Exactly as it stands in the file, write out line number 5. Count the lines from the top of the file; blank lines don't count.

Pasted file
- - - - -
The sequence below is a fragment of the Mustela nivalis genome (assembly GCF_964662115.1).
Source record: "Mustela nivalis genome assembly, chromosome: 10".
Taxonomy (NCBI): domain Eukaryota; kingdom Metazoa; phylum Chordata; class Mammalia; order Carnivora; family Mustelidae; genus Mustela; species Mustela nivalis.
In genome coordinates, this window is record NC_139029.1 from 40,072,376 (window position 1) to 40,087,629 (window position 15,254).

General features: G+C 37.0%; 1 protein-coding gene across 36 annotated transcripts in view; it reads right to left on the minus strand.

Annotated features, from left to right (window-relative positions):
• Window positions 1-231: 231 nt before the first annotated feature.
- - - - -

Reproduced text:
General features: G+C 37.0%; 1 protein-coding gene across 36 annotated transcripts in view; it reads right to left on the minus strand.